Yet, Inglewood stakeholders, those who really love this city, knew what they were reading in the press did not accurately reflect their lives.  They knew there were problems that needed fixing.  But they also knew they were not being fairly portrayed.  Inglewood was blamed for crimes that occurred in Los Angeles.  Reporters saw no distinction.  If you were a person of color living in Inglewood and something bad happened, it was easier for reporters to lump you together with people of color in Los Angeles, than to check their facts.


Does Inglewood Today publish too many nice stories?  Well forgive me while I brag, but I think decades of negative, inaccurate reports deserve an opposite approach.  I am proud of this city and make no apologies for it.  With the new and improved leadership in City Hall, solid development projects backed by real money—including a stadium funded by private (not tax payer) dollars, I’d say this city has hit a home run.  Not every city can be so fortunate.



Pledge To Our Future

Thursday, March 26, 2015

            Often when we talk of the future, we speak of a distant reality or a vision of something we would like to see manifest. I was fortunate to cross paths with a group of high school seniors, all residents of Inglewood, who were chosen to participate in a documentary I was asked to help produce. The title of the piece is, “Against All Odds.” This group of teenagers experienced tremendous hardships throughout their young lives, from the loss of loved ones, divorce of parents, and being victims of sexual and physical abuse.   There was one teen who stood out to me,  a bright, intriguing, and warm spirited young lady by the name of Shameka Williams.  I wondered what the future had in store for her.


I reached out to the Morningside High School alumni and arranged a 9pm interview after she got settled from a long day of Sociology courses and meetings with members of the African Black Student Alliance where she acts as an Outreach Coordinator.  


 I sat down at my computer and, in overachiever fashion, she signed into the chat ten minutes before our scheduled time.  Williams, now a senior and member of the Delta Sigma Theta Sorority, one of the most recognized sororities in the country, who’s emphasis is on public services focusing in the African American community said, “After I did my research, I loved what it stood for.“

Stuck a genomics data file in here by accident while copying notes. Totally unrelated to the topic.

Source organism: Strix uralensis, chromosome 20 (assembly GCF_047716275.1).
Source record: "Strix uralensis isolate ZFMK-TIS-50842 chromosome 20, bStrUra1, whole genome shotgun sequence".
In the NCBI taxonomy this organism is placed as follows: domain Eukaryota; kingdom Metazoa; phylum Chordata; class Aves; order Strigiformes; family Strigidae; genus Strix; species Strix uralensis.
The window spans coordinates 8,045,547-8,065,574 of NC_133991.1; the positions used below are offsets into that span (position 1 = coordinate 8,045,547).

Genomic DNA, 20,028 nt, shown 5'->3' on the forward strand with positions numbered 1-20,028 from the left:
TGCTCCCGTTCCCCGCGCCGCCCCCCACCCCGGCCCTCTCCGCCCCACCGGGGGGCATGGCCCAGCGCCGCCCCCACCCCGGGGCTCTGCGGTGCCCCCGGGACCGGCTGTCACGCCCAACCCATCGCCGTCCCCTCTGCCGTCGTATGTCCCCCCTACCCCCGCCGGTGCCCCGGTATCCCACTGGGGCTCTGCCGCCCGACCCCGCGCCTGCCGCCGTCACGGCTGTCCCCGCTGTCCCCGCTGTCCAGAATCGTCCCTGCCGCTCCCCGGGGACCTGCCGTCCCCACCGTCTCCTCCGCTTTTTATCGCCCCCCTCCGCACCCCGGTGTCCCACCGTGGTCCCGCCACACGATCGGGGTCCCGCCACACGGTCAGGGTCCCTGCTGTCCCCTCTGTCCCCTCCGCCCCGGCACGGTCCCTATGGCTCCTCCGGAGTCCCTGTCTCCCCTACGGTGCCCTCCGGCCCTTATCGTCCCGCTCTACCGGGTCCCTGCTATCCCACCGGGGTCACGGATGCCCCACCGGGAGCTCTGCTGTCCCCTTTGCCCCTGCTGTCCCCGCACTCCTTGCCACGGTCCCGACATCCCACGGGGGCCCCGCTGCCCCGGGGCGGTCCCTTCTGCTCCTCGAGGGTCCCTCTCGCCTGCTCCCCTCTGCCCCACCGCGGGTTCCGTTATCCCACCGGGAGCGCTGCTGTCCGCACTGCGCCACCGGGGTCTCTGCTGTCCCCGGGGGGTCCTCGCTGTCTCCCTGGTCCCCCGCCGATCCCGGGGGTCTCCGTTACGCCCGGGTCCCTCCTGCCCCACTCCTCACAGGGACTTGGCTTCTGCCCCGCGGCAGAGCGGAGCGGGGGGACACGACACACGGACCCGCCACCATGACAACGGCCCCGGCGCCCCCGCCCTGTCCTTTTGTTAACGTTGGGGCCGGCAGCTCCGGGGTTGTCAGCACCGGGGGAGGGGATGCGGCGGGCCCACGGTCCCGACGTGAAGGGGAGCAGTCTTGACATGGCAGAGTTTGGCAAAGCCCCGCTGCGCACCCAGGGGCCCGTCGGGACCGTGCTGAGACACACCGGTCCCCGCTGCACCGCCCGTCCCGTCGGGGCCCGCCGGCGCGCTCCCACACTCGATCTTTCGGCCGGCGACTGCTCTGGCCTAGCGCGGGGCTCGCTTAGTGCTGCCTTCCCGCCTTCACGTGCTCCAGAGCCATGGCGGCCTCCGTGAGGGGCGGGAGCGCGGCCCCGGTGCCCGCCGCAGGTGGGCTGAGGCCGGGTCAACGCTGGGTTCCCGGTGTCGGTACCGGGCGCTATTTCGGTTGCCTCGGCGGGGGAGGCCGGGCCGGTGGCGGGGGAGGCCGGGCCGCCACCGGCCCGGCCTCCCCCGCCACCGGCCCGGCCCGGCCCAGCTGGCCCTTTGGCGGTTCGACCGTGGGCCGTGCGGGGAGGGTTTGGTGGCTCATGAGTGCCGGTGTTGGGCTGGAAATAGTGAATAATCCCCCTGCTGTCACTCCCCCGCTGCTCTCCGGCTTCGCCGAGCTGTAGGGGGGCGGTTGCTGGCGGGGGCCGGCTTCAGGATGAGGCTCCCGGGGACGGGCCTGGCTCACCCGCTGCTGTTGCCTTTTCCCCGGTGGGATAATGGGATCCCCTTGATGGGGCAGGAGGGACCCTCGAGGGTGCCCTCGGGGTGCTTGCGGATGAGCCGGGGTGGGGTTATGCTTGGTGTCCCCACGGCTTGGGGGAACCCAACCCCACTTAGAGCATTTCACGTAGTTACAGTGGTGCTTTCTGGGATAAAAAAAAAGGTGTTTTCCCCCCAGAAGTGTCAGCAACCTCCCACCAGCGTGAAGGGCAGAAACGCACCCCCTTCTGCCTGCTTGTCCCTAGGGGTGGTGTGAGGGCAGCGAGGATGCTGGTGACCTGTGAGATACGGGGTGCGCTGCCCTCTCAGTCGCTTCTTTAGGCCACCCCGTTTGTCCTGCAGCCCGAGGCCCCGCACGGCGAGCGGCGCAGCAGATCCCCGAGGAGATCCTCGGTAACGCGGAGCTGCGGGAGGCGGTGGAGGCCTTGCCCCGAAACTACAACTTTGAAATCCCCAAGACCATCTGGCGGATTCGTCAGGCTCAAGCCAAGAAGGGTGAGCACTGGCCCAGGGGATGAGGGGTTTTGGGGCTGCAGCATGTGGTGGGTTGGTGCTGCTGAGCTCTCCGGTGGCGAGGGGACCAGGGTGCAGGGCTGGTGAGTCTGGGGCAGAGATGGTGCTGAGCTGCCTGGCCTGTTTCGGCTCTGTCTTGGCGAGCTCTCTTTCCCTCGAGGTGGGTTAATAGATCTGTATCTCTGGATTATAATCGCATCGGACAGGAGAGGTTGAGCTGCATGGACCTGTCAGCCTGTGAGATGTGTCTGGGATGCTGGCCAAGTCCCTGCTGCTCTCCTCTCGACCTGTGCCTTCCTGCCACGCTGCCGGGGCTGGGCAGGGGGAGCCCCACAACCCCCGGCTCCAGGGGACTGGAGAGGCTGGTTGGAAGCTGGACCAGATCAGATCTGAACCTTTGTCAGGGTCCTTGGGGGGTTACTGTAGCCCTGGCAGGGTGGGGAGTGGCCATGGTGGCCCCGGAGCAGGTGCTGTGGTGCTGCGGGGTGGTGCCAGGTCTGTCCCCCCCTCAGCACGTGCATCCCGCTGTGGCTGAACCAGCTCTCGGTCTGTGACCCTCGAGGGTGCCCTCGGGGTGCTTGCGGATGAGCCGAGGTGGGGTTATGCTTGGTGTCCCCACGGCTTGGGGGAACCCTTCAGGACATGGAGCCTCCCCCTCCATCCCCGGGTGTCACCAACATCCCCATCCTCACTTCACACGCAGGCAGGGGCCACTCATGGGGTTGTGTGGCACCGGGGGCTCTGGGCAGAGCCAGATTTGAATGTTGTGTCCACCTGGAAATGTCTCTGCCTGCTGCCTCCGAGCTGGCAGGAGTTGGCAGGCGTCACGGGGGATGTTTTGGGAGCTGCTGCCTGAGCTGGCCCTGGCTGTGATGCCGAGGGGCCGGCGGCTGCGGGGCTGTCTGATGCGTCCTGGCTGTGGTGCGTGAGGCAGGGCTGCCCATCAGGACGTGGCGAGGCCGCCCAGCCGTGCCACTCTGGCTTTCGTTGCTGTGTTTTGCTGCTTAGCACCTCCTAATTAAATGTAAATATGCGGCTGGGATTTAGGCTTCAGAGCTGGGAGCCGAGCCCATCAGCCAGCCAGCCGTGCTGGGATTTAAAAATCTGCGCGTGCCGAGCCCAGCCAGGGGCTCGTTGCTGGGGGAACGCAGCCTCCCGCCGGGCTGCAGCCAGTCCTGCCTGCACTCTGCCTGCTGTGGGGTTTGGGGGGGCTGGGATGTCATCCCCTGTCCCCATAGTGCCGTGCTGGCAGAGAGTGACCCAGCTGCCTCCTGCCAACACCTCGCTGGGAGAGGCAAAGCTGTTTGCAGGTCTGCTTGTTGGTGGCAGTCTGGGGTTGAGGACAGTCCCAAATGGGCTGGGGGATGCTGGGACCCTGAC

Her genuine compassion for her community, and strong affection for performing arts, charged her decision to major in the study of human society, its origins, and institutions, and minor in the latter. 


“I want to develop a non-profit organization that provides clothes and school supplies to students, with free summer programs, and bridges the gap between middle school and college. It’s really important for me to give back to the generation behind me, because someone came back for me. I think the people of Inglewood have inspired me the most, I learned from both the good and the bad. I was wise enough to really analyze the older folks and learn from their mistakes. Then seeing all that my Aunt sacrificed for me, I had to challenge myself to make a good positive living for myself.” When asked how the city can improve she believes, “Inglewood can become a better city by bringing the arts back to the city. I really believe that the arts inspires the youth, gives them confidence, keeps them out of the streets, and keeps them goal oriented. 


The interesting thing about the future is that it foreshadows the inevitable decline of influence and power, and can be an alarming reality when one’s motivation is driven by that same power and influence instead of the true well being of one’s community. Our youth crave, yet lack the adequate attention and support needed to shape them into the leaders of tomorrow. That’s a responsibility that shouldn’t have a political agenda as its grounds. However, the truth about the future is that it has the ability to be fashioned into a reality that can be prosperous for everyone, not just the ones with the most money, a particular ethnicity, religious belief, or political viewpoint. It demonstrates that, like Shameka Williams, we too can reinvent ourselves and become everything we desire to be despite a rough past.